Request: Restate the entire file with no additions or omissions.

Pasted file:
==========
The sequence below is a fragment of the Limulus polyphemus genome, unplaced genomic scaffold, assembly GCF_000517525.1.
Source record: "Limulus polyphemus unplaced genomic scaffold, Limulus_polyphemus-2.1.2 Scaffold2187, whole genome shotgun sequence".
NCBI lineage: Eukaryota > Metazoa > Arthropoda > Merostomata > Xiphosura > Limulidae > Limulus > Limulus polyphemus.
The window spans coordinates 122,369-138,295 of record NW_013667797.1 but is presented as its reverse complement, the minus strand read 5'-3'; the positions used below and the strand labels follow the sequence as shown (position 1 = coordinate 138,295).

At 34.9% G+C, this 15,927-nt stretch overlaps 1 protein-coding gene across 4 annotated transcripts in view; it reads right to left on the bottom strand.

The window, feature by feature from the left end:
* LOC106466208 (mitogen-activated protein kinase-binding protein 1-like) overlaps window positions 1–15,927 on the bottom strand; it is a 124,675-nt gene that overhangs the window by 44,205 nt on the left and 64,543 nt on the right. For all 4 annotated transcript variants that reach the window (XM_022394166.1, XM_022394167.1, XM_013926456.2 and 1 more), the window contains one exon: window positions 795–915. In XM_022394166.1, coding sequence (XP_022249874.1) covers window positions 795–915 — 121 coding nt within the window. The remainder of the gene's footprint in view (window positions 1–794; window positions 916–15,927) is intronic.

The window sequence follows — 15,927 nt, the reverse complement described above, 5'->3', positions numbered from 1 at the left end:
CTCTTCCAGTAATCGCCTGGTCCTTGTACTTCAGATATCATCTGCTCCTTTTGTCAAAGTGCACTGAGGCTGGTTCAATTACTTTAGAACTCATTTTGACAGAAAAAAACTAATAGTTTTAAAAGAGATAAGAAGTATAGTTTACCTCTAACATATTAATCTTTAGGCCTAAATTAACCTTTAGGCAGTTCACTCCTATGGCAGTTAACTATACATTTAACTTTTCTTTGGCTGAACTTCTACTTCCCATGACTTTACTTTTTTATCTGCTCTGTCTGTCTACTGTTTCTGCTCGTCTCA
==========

The sequence below is a fragment of the Limulus polyphemus genome, unplaced genomic scaffold, assembly GCF_000517525.1.
Source record: "Limulus polyphemus unplaced genomic scaffold, Limulus_polyphemus-2.1.2 Scaffold2187, whole genome shotgun sequence".
NCBI lineage: Eukaryota > Metazoa > Arthropoda > Merostomata > Xiphosura > Limulidae > Limulus > Limulus polyphemus.
The window spans coordinates 122,369-138,295 of record NW_013667797.1 but is presented as its reverse complement, the minus strand read 5'-3'; the positions used below and the strand labels follow the sequence as shown (position 1 = coordinate 138,295).

At 34.9% G+C, this 15,927-nt stretch overlaps 1 protein-coding gene across 4 annotated transcripts in view; it reads right to left on the bottom strand.

The window, feature by feature from the left end:
* LOC106466208 (mitogen-activated protein kinase-binding protein 1-like) overlaps window positions 1–15,927 on the bottom strand; it is a 124,675-nt gene that overhangs the window by 44,205 nt on the left and 64,543 nt on the right. For all 4 annotated transcript variants that reach the window (XM_022394166.1, XM_022394167.1, XM_013926456.2 and 1 more), the window contains one exon: window positions 795–915. In XM_022394166.1, coding sequence (XP_022249874.1) covers window positions 795–915 — 121 coding nt within the window. The remainder of the gene's footprint in view (window positions 1–794; window positions 916–15,927) is intronic.

The window sequence follows — 15,927 nt, the reverse complement described above, 5'->3', positions numbered from 1 at the left end:
CTCTTCCAGTAATCGCCTGGTCCTTGTACTTCAGATATCATCTGCTCCTTTTGTCAAAGTGCACTGAGGCTGGTTCAATTACTTTAGAACTCATTTTGACAGAAAAAAACTAATAGTTTTAAAAGAGATAAGAAGTATAGTTTACCTCTAACATATTAATCTTTAGGCCTAAATTAACCTTTAGGCAGTTCACTCCTATGGCAGTTAACTATACATTTAACTTTTCTTTGGCTGAACTTCTACTTCCCATGACTTTACTTTTTTATCTGCTCTGTCTGTCTACTGTTTCTGCTCGTCTCA